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Eli Roth’s original Cabin Fever is only twelve years old. I remember going to the cinema to see it and being bowled over by its repugnant gore and frank nudity; it possessed all the key elements required to become a truly great horror classic. While there’s no definite time span one can use to determine the transformation from ‘awesome new gorefest’ to ‘cult horror fave,’ isn’t twelve years a bit too soon?
Apparently not. Today, Armory Films, Cassian Elwes, and Contend announced their plans to remake Roth’s body horror. This reboot-remake will be shot “from the exact same script that Roth directed 13 years ago, as opposed to going through a long, delayed studio development process.” Heading up production is Evan Astrowsky (who also produced the original film), Chris Lemole and Tim Zajaros.
- Gem Seddon
Forget that the third film in the Cabin Fever series was released in June, news has surfaced that Eli Roth will reboot his horror series with Travis Zariwny (Intruder, Scavengers) directing, and shot from the original script used for the 2002 original. The "new" version will star Gage Golightly, Dustin Ingram, Samuel Davis, Matthew Daddario and Nadine Crocker.
So, is Roth unhappy with how the series has turned out, or is this some kind of Gus Van Sant Pshycho thing? Either way, it's interesting. Usua [Continued ...] »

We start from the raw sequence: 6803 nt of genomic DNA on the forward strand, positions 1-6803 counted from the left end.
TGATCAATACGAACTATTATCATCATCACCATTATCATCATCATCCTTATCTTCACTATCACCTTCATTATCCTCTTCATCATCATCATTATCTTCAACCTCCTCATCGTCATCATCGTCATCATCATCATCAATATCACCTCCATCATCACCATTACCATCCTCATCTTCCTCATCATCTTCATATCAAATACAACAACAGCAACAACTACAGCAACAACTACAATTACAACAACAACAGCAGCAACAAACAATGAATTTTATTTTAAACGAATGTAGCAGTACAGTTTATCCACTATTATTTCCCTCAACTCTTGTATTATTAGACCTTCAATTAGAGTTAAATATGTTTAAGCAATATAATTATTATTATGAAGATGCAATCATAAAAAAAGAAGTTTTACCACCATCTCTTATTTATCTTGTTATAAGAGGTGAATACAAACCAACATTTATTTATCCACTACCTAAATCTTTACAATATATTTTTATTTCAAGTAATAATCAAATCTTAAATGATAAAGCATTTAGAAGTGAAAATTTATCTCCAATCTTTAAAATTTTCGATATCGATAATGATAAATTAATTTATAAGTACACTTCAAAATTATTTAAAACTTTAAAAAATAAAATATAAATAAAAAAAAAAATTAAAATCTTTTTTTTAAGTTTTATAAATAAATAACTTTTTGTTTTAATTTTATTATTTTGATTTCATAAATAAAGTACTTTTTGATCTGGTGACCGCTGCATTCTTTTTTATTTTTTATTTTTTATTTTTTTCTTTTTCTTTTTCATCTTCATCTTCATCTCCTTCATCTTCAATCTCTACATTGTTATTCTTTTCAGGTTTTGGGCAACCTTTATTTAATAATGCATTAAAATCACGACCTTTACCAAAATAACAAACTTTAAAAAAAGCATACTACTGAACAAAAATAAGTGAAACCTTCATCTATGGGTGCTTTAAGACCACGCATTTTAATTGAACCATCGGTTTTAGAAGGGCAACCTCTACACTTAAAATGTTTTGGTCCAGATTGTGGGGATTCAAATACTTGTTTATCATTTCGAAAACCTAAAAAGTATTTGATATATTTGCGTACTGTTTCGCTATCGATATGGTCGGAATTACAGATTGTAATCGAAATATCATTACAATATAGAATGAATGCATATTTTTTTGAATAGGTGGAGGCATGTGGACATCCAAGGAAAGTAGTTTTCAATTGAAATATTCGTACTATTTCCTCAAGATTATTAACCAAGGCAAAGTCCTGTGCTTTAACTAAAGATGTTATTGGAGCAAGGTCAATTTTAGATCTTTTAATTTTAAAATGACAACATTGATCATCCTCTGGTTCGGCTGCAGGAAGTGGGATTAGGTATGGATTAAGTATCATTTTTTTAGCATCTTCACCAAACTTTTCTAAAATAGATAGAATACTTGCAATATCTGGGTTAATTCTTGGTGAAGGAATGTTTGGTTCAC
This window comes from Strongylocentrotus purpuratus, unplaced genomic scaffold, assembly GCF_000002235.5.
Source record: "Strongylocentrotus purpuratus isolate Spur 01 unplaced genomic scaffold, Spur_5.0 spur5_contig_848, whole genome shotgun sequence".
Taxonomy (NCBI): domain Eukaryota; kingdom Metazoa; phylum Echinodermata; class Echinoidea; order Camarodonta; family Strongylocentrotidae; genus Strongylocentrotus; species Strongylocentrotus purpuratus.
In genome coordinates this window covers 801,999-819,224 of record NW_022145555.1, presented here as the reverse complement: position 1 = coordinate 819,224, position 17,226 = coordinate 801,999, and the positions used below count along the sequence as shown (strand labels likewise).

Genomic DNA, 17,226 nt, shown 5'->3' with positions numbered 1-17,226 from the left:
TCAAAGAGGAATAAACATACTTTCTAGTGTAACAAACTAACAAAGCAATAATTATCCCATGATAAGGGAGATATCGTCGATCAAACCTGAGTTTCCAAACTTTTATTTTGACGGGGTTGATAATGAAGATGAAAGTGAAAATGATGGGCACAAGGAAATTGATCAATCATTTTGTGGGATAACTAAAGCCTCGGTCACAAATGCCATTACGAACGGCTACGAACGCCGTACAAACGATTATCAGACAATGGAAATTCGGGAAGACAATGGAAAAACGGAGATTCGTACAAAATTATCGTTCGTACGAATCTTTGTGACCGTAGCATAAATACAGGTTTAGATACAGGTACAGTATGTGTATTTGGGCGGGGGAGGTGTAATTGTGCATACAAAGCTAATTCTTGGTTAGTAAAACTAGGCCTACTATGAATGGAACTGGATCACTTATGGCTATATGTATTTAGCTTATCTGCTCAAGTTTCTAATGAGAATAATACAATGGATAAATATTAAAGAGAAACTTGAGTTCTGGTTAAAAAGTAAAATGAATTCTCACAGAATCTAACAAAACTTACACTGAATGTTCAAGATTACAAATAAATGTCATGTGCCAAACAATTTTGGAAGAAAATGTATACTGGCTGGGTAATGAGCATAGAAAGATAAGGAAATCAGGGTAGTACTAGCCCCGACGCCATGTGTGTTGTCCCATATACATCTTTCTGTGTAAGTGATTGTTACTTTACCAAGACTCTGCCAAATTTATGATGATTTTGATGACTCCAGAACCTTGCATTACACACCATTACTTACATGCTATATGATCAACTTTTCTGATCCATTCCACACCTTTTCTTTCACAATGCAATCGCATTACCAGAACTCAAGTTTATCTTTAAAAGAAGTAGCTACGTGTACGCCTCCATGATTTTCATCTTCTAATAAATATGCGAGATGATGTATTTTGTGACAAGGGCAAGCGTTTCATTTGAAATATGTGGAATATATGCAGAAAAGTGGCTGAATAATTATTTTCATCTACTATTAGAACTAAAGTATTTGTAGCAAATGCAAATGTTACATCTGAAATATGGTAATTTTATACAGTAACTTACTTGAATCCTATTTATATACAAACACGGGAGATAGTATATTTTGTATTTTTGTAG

This could either be a very interesting experiment or it could go horribly wrong. Eli Roth joins the remake of his 2002 directorial debut, Cabin Fever, as executive producer, Variety reports. Cameras start rolling this weekend and this time around the film with be directed by Travis Zariwny, who has a feature in post-production called Intruder and will star Gage Golightly, Dustin Ingram, Samuel Davis, Matthew Daddario, and Nadine Crocker.
The part of this news that is interesting is that the remake is using the original film’s script, about a group of college students that become infected with a flesh eating virus while staying in a cabin in the woods. Fangoria quotes Roth as saying; “Travis had an amazing vision for my original script,” Roth says, “and as a scary movie fan I really wanted to see it. I almost see this like restaging a play, and I’m excited »
- Max Molinaro
On the evening of October 14, 1944, the day Udo Kier was born Udo Kierspe in Cologne, the hospital was bombed and Udo and his mother had to be dug out of the rubble. It'd be nearly thirty years before Kier would break through internationally in Paul Morrissey's Flesh for Frankenstein and Blood for Dracula. He's since appeared in over 200 films directed by the likes of Lars von Trier, Rainer Werner Fassbinder, Dario Argento, Werner Herzog, Gus Van Sant, Wim Wenders, Rob Zombie, John Carpenter, Guy Maddin and the list goes on. » - David Hudson »